One seemingly good feature of our emerging networked world is that we can customize our consumption better than ever. However, this customization means that we are providing more of our details to sources capable of exploiting them — not only through marketing, but also through surveillance. In this respect, remarks about the ‘interactivity’ of the internet should be seen as implying that others may be able to ‘see ‘through’ you while you are merely ‘looking at’ them. While this opens up the possibility of government censorship, a bigger threat may be the way in which access to certain materials may be ‘implicitly regulated’ by the ‘invisible hand’ of website hits. Thus, if a site gets a consistently large number of hits, it may suddenly start charging a pay-per-view fee, whereas those getting few hits may simply be taken off cyberspace by commercial servers. This could have especially pernicious consequences for the amount and type of news available (think about what sorts of stories would be expensive to access if news coverage were entirely consumer-driven), as well as on-line distance learning courses.

Here we see the dark side of the ‘user friendliness’ of the net: it basically mimics and reinforces what we already do until we get locked in. (In other words: spontaneous preferences are turned into prejudices and perhaps even addictions.) In the past, government and even businesses saw themselves in the role of educating or, in some other way, challenging people to change their habits. But this is no longer necessary, and may be even inconvenient as a means to a docile citizenry. (Aldous Huxley’s Brave New World was ahead of the curve here.)

There are also some problems arising from advances in biotechnology:

  1. As we learn more about people’s genetic makeup, that information will become part of the normal ways we account for ourselves – especially in legal settings. For example, you may be guilty of alcohol-related offences even if you are below the ‘legal limit’, if it’s shown that you’re genetically predisposed to get drunk easily. (Judges have already made such rulings in the US.) Ironically, then, although we have no say in our genetic makeup, we will be expected not only to know it, but also to take responsibility for it.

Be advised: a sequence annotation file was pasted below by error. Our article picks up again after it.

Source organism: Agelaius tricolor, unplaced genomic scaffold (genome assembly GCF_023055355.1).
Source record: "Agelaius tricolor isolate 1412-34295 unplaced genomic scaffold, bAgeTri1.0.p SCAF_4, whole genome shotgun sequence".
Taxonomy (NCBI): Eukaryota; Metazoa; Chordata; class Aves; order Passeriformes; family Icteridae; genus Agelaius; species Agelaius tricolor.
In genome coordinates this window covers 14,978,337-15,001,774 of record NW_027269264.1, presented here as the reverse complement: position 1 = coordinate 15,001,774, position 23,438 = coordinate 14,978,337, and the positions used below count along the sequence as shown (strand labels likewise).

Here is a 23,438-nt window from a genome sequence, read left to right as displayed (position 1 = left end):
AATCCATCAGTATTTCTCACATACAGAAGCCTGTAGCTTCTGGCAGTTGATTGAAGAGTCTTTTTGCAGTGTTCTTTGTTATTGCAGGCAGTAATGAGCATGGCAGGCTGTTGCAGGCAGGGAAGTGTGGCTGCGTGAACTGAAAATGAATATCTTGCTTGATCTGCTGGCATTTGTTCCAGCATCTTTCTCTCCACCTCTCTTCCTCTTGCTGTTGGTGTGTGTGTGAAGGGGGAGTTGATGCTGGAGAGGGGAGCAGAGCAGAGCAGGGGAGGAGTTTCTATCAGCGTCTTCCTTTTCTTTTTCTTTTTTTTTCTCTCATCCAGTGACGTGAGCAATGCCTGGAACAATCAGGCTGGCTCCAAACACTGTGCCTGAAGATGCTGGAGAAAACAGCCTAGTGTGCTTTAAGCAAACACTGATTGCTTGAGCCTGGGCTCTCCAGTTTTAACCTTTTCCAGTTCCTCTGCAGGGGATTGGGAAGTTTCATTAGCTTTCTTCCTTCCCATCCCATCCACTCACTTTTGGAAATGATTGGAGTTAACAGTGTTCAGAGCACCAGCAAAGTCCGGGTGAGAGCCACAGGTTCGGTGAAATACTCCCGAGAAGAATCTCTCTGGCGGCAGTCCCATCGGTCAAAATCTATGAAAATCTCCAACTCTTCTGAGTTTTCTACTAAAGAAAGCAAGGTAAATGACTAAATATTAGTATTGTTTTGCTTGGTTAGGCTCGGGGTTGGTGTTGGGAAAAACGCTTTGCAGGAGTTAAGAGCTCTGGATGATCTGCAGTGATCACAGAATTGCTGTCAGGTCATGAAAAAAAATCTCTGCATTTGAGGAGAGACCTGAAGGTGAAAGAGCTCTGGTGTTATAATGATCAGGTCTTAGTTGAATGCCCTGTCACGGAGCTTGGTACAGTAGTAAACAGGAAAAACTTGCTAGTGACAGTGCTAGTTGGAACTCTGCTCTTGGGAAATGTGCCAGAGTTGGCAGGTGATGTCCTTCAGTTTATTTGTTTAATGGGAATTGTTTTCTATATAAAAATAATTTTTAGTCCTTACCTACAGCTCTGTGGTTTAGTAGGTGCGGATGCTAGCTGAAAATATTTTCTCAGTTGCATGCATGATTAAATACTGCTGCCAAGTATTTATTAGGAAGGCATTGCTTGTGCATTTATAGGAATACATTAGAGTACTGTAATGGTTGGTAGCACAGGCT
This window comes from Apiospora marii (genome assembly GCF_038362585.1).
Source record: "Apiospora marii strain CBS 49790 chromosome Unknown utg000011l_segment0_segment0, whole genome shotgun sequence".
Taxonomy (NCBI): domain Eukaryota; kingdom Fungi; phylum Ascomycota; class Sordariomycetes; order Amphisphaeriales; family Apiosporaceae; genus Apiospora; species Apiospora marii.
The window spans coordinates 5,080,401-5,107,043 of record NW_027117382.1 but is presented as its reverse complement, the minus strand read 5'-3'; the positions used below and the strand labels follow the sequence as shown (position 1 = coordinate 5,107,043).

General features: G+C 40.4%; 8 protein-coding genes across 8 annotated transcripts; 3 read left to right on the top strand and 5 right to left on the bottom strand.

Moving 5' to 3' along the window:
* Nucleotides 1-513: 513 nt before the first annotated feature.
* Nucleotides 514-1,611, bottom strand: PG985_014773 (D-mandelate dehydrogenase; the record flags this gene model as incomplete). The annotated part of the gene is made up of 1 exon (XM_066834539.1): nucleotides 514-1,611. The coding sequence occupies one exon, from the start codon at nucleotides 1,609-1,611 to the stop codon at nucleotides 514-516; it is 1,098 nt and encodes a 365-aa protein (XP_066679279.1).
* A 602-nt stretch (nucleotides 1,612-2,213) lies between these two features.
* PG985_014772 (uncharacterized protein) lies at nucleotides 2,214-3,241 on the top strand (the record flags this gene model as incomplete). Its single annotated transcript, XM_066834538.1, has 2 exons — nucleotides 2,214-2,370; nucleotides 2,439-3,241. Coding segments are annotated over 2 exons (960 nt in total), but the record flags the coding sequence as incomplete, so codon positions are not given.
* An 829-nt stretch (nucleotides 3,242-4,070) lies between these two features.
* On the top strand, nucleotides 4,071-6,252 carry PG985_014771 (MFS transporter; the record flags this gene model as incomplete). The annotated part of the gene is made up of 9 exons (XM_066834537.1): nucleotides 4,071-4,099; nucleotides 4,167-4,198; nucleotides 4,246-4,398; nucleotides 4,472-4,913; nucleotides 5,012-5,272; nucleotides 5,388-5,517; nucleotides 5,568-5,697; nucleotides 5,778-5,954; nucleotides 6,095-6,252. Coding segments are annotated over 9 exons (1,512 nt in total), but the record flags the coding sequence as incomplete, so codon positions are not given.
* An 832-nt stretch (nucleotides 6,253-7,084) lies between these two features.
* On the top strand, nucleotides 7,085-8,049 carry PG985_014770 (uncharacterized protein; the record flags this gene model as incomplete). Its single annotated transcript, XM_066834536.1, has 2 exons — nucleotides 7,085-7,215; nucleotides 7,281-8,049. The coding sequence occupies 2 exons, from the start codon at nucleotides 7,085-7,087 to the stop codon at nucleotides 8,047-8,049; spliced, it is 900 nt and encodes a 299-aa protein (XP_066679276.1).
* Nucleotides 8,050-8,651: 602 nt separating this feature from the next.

2. In addition, while our personal genetic information will be generally available (e.g. used by insurance companies to set premiums), it may also be patented as intellectual property legislation seems to be allowing the patenting of substances that already exist in nature as long as the means is artificial (e.g. biochemical synthesis of genetic material for medical treatments).
  3. This fine-grained genetic information will refuel the fires of the politics of discrimination, both in its negative and positive extremes: i.e. those who want to take a distinctive genetic pattern as the basis of extermination or valorization. (A good case in point is the drive to recognize homosexuality as genetically based: both pro- and anti-gay groups seem to embrace this line, even though it could mean either preventing the birth of gay children or accepting gayness as a normal tendency in humanity)

Finally, there are some general problems with the future of knowledge production:

  1. It will become increasingly difficult to find support – both intellectual and financial — for critical work that aims to overturn existing assumptions and open up new lines of inquiry. This is because current lines of research – especially in the experimentally driven side of the natural sciences – have already invested so much money, people and other resources that to suggest that, say, high-energy physics is intellectually bankrupt or that the human genome project isn’t telling us much more than we already know would amount to throwing lots of people out of work, ruining reputations and perhaps even causing a general backlash against science in society at large (since public conceptions of science are so closely tied to these high-profile projects).
  2. Traditionally radical ideas have been promoted in science – at least in part –- because the research behind the ideas did not cost much to do, and not much was riding on who was ultimately correct. However, this idyllic state of affairs ended with World War II. Indeed, it has gotten so bad – and will get worse in the future – that one can speak of a kind of ‘financial censorship’ in science. For example, Peter Duesberg, who discovered the ‘retrovirus’, lost his grants from the US National Institute of Health because he publicly denied the HIV-AIDS link. One result of this financial censorship is that radical researchers will migrate to private funders who are willing to take some risks: e.g. cold fusion research continues today in this fashion. The big downside of this possibility, though, is that if this radical research does bear fruit, it’s likely to become the intellectual property of the private funder and not necessarily used for the public good.

I hope you find these remarks helpful. Leave a message at … when you’re able to talk.

Yours,

Steve

 

 

 

 

 


Categories: Outflanking Platitudes, Rethinking The World, Social Theory